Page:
So as we actually see the Fed potentially slowing down towards the end of the year as growth decelerates, that means the entire yield curve can actually start to move lower. Clearly not happening today, so my narrative taking a bit of a pause here. But eventually, we do see things going that way.

JULIE HYMAN: I have another wage growth question for you, Joe. Is it possible for the Fed to engineer, help engineer, a decrease in prices without decreasing wages? Like, that would be a world, wouldn't it, where people still see this pace of wage growth, but they actually have real wage growth because the rest of the prices are not rising so high.

JOE BRUSUELAS: And so the whole idea of re-establishing price stability is you get long-term sustainable inflation and wage growth in line with that. So they don't want to cause wages to fall, right? That would be a disaster. What they want to do is they want to see it there at that nice 2% to 3% as opposed to the 4% to 5%, which is what we're seeing.

I think what's important to recognize, though, over the longer term, the labor market dynamics in the United States have changed significantly. We put out some independent research this week, our own original research, that showed that we're at 3.5% today on the unemployment rate. We think 4.4% would represent full employment. So the labor market's hot. It's tight. Wages are going to go up like you expect.

But when we get around to that 4%, 4 and 1/2% rate, the economy is only going to really need to add around 60,000 jobs a month to keep the unemployment rate stable because we simply don't have enough native born workers in this country to fill the jobs. And we're not addressing immigration at all.

JULIE HYMAN: A quick follow-up question on all of this. It feels as though the pendulum has definitely swung back towards workers in terms of power, where the power resides. It sounds like from what you're saying that that's not just a blip, that that could potentially be a longer term story.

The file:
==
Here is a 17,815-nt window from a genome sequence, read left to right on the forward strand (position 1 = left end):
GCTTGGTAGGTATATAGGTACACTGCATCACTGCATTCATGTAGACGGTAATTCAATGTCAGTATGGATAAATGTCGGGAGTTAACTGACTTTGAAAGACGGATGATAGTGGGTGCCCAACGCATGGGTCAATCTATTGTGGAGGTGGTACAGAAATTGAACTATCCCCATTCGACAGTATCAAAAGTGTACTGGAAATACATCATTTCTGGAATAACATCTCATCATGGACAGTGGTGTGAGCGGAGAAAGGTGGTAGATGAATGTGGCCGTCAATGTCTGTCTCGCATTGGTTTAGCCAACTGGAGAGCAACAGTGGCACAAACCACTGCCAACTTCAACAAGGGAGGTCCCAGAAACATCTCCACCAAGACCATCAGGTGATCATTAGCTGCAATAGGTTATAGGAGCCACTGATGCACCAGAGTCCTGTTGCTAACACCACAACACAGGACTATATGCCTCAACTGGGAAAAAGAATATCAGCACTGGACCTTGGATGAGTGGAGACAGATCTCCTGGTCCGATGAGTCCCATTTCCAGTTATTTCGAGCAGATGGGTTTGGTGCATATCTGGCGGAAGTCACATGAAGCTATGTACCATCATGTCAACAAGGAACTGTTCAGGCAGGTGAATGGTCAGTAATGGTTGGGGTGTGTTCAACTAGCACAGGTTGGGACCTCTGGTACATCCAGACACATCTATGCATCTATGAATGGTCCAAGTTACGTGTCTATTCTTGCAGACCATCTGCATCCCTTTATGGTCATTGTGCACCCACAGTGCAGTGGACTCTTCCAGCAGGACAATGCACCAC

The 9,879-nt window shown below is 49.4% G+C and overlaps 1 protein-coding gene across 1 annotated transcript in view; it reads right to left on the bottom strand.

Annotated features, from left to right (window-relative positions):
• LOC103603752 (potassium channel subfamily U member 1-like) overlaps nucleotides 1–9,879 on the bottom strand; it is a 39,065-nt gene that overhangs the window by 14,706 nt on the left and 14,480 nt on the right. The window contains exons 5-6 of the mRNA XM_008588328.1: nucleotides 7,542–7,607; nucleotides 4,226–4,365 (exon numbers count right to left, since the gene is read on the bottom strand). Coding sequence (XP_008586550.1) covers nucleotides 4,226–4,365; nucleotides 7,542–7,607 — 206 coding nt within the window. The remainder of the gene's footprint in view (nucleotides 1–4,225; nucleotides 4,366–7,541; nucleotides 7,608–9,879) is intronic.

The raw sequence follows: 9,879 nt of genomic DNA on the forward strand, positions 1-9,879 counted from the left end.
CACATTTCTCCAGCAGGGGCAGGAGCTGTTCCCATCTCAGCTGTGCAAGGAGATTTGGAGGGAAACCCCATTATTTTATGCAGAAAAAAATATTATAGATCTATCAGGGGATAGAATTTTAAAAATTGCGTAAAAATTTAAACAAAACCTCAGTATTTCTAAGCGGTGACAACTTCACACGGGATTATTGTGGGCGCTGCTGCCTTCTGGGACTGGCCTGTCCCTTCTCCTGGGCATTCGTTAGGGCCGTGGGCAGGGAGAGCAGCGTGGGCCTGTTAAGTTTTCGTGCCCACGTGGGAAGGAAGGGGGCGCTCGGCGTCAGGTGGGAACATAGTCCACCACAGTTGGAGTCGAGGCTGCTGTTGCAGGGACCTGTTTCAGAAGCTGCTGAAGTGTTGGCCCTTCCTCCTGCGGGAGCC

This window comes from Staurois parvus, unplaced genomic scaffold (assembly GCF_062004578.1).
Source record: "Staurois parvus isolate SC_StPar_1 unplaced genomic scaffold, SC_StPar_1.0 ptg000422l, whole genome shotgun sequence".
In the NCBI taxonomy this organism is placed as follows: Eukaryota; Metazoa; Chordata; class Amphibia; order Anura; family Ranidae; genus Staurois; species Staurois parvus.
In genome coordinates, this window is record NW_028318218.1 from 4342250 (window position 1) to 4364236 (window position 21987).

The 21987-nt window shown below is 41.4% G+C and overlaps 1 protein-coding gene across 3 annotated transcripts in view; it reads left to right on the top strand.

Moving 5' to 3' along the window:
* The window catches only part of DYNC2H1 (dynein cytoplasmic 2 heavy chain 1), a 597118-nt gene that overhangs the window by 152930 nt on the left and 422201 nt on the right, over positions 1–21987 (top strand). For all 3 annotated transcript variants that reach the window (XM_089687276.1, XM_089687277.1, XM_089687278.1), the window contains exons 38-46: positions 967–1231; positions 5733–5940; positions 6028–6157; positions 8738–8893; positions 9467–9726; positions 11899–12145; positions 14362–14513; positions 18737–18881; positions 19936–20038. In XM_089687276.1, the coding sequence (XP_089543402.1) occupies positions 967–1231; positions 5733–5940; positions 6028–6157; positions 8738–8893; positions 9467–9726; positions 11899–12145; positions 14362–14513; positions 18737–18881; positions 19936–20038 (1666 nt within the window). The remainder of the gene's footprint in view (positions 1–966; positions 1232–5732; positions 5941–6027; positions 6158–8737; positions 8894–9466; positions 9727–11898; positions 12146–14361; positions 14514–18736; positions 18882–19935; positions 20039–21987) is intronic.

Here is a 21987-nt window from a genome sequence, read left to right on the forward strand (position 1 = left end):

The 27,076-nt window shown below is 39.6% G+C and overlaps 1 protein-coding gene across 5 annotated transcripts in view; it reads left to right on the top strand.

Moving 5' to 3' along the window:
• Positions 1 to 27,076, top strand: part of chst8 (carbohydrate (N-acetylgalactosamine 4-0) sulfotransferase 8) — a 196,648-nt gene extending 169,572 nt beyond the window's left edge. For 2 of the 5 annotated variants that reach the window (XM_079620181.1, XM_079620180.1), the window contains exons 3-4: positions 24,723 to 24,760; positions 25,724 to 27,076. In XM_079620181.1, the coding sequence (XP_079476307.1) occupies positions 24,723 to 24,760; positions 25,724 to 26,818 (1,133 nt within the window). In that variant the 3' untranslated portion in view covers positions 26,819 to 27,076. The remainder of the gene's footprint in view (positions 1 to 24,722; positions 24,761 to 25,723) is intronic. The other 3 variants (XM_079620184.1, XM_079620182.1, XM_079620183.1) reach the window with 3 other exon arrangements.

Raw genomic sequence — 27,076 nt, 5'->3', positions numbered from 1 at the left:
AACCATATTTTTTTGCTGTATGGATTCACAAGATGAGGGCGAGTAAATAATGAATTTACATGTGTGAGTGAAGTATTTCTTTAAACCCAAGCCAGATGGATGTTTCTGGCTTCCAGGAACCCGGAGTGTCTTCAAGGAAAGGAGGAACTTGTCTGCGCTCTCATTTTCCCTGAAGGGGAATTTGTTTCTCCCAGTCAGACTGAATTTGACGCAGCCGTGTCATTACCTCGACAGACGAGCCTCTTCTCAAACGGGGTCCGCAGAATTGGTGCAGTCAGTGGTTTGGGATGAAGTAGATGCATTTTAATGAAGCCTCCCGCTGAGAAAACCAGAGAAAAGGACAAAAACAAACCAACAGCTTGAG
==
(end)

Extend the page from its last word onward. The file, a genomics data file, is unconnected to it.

JOE BRUSUELAS: Right, I'm talking to our clients now, and I'm creating a narrative looking forward, looking past any hiccups we have or any recession, and I'm saying, look, even as the economy slows, you're not going to see that 6%, 7%, or 8% unemployment rate where you can pick and choose who you want to hire at a wage that really works better for you. You're going to have to compete.

Part of the shock of the pandemic, I think, was that it accelerated a lot of long-term trends in the labor market that had to do with the baby boomers retiring. We've all seen the 55 years and older number of people who've exited the workforce. And we're going through a reevaluation of work-life balance in the primary age group, 25 to 54.

So things aren't going to reset the way they normally do after a recession. And so there's going to be a real management issue. And I think when we're talking about the real economy as to just finance, right, there's going to be some adjustments in the C-suite. And I think you're going to start to hear people talk about this.

BRIAN SOZZI: Emily, last word to you. Joe brought up moments ago this concept of a growth recession. So if investors are waking up this morning seeing this report, hearing Joe talk about a growth recession, how do you build a portfolio for that? Because to me, growth recession makes a lot of sense right now.

EMILY ROLAND: Yeah, I think you're going to see the number of Google searches for a recession start to come down after today's report, though. You're kind of thinking to yourself, what recession? But I do think that we should continue to sort of roll out the late cycle playbook here. We've talked a lot about growth decelerating, earnings estimates starting to come down. You want to own a mix of stocks and bonds here.

You want to own higher quality stocks, ones with more durable profitability. As we've talked about, you want to own some stock for inflation protection. We have an overweight to mid-cap value, which tends to do the best in periods of elevated inflation. So you want some offense in the portfolio, but you want to think about notching up on quality. And you also want to think about emphasizing quality on the fixed income side as well.

So we're underweight the riskier parts of the credit markets. High yield spreads have done nothing. They've actually come in a little bit, which is not what happens in a recessionary period. So we want to be really mindful of credit. We want to emphasize areas like investment grade corporate bonds. That's sort of the new high yield to us. And then look to areas like mortgage backed securities, municipal bonds. That's really the playbook for late cycle. And by the way, because the cycle is moving so rapidly, once the economic data bottoms, we're going to be looking to add risk. We're just not there yet.

JULIE HYMAN: Well, maybe we will be next time we talk to you after the jobs report. We'll see. Joe Brusuelas, RSM chief economist, and Emily Roland, John Hancock Investment Management co-chief investment strategist, great to catch up with both of you. Thanks so much.